Column: Annabell Cannings has lived in Colchester nearly all her life and has a history degree from Bath Spa University. She has a passion for history and exploring its hidden treasures. Here she reveals a special and unexpected story about Colchester Castle.

AFTER watching almost everything Netflix has to offer, I came across a gem of a documentary one evening.

At least a day’s worth of watching, surely, I thought.

The ‘Secrets of Great British Castles’, with Dan Jones, was informative and entertaining, to say the least.

As I got stuck in, the second episode of the first series did not disappoint.

It was about the Tower of London and its gruesome secrets, which, I have to say, is one of my favourite castles.

Its gory history and ominous legends drew me in completely.

The episode took an unexpected direction and my ears pricked at the words ‘Colchester Castle’.

What was revealed was a fantastic story and an unexpected twist.

William the Conqueror, notorious for his castle building, instructed Gundulf of Rochester to design and oversee the building of the Tower of London and Colchester Castle.

It wouldn't be bold to suggest these two castles are twinned with each other.

If we look at Gundulf’s other architectural constructions, it's these two castles which are the most alike.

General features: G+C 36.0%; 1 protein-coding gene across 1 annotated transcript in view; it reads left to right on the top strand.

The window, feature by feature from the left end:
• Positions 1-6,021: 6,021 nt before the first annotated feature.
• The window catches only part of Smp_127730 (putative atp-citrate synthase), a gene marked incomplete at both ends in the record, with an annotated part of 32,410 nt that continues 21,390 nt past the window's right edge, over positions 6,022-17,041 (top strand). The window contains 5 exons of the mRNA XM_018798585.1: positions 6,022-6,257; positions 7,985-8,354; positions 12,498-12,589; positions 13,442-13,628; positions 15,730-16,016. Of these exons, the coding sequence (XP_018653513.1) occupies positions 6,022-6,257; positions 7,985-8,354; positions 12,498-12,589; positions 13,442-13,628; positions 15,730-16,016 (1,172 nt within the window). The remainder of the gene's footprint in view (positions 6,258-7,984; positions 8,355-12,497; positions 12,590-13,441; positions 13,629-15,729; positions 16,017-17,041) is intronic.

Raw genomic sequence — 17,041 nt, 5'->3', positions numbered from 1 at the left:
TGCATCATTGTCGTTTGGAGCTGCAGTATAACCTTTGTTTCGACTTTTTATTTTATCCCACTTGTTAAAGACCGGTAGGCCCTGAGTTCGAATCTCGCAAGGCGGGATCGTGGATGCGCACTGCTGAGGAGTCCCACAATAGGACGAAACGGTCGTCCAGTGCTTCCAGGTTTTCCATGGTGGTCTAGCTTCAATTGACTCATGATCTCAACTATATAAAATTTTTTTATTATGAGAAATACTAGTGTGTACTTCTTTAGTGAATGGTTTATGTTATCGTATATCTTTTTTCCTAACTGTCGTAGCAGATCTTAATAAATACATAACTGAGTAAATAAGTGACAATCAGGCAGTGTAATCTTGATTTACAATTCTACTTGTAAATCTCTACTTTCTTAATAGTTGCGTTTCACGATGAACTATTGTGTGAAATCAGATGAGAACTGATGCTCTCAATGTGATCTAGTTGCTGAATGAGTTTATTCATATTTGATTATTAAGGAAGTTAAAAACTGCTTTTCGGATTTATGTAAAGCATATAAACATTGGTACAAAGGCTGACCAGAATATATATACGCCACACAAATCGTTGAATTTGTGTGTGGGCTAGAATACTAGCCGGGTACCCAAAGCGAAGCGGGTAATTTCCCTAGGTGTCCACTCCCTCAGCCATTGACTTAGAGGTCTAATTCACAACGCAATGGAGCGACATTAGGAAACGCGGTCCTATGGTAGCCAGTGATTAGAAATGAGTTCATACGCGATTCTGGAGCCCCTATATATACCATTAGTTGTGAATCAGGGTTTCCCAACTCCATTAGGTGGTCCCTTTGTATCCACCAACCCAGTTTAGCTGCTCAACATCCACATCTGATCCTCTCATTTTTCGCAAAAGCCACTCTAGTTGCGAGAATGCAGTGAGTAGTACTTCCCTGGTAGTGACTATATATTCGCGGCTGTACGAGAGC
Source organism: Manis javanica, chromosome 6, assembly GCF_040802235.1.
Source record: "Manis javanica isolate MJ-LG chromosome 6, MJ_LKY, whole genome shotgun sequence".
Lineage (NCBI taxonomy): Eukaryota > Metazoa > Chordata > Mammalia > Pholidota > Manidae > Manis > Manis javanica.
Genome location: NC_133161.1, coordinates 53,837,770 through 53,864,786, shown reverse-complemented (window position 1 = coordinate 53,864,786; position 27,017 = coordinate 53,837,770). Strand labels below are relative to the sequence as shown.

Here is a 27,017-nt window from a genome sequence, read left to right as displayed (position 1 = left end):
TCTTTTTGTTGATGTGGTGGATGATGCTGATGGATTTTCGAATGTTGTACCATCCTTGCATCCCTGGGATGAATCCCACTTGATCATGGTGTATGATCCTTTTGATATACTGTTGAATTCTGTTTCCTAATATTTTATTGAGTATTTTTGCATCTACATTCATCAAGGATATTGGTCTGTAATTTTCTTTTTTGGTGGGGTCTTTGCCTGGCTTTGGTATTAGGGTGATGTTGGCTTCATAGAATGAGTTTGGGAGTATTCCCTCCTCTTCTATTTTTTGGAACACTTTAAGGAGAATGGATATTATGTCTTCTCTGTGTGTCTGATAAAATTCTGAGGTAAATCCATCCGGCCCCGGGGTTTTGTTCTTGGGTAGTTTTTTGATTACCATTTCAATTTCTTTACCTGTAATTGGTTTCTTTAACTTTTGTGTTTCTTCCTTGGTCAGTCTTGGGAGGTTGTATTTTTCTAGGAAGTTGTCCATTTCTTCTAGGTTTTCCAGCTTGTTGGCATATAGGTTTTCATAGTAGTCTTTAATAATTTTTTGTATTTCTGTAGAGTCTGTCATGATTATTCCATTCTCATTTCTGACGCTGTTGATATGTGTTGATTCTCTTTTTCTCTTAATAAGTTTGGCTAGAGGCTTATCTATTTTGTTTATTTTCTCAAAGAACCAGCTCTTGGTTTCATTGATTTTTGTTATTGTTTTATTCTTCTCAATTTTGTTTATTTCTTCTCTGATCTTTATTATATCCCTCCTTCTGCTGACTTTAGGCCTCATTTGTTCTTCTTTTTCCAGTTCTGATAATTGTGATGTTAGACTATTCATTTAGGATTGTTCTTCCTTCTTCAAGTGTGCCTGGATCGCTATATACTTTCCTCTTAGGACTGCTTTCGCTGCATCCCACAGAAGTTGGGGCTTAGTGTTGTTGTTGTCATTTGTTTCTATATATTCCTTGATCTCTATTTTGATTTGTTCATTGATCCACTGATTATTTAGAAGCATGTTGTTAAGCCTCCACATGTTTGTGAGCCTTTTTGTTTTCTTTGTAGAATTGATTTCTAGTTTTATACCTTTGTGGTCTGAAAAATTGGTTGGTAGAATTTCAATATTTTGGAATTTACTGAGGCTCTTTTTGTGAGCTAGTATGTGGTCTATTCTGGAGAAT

Just like Colchester Castle, the Tower of London was built on Roman ruins.

Colchester Castle, likely the first Norman castle built in Britain, was closely followed by the Tower of London.

Annabell Cummings

Looking back in time - Annabell Cannings

We could consider Colchester Castle as the blueprint for the Tower of London.

If you look at the plans for both, the similarity is striking, almost exact.

This is not all the story of these castles has to reveal.

While interviewing a castle historian, my attention peaked again.

The unexpected twist I mentioned earlier.

JRR Tolkein, famous, of course, for The Hobbit and Lord of the Rings, is the subject of this plot twist.

Though he is remembered for these epic stories, he was actually a Professor of Anglo-Saxon History at Oxford.

As history tells us, William the Conqueror ended the Anglo-Saxon rule of Britain.

So we see the connection forming.

It is said that when writing his second book ‘Lord of the Rings: The Two Towers’ he based the two towers in the story on the Tower of London and Colchester Castle.

The Tower of London being Orthanc (the ‘White Tower’) and Colchester Castle, unfortunately, taking the role of Barad Dúr (the ‘Dark Tower’).

Furthermore, he names his grey, grumbling wizard, a hero of the films and my favourite character ‘Gandalf’, which is, we would imagine, taken from Gundolf, the architect of the two castles.

Standing for nearly a thousand years, Colchester Castle is still surprising us to this day.